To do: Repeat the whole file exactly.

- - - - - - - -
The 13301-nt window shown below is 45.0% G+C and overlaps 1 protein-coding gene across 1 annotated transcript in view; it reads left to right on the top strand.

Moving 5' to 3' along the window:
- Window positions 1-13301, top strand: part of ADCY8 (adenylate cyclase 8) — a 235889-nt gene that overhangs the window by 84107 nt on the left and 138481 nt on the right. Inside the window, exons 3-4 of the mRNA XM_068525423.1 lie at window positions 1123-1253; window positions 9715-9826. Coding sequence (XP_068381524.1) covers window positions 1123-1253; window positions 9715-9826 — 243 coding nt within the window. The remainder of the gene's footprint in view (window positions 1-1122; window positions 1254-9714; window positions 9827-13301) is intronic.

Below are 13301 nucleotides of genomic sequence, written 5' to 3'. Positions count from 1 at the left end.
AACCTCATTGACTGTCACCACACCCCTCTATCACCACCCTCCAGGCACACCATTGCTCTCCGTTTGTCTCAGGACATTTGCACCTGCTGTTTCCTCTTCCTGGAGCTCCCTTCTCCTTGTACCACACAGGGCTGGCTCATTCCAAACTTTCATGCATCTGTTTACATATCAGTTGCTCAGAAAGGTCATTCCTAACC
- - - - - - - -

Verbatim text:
The 13301-nt window shown below is 45.0% G+C and overlaps 1 protein-coding gene across 1 annotated transcript in view; it reads left to right on the top strand.

Moving 5' to 3' along the window:
- Window positions 1-13301, top strand: part of ADCY8 (adenylate cyclase 8) — a 235889-nt gene that overhangs the window by 84107 nt on the left and 138481 nt on the right. Inside the window, exons 3-4 of the mRNA XM_068525423.1 lie at window positions 1123-1253; window positions 9715-9826. Coding sequence (XP_068381524.1) covers window positions 1123-1253; window positions 9715-9826 — 243 coding nt within the window. The remainder of the gene's footprint in view (window positions 1-1122; window positions 1254-9714; window positions 9827-13301) is intronic.

Below are 13301 nucleotides of genomic sequence, written 5' to 3'. Positions count from 1 at the left end.
AACCTCATTGACTGTCACCACACCCCTCTATCACCACCCTCCAGGCACACCATTGCTCTCCGTTTGTCTCAGGACATTTGCACCTGCTGTTTCCTCTTCCTGGAGCTCCCTTCTCCTTGTACCACACAGGGCTGGCTCATTCCAAACTTTCATGCATCTGTTTACATATCAGTTGCTCAGAAAGGTCATTCCTAACC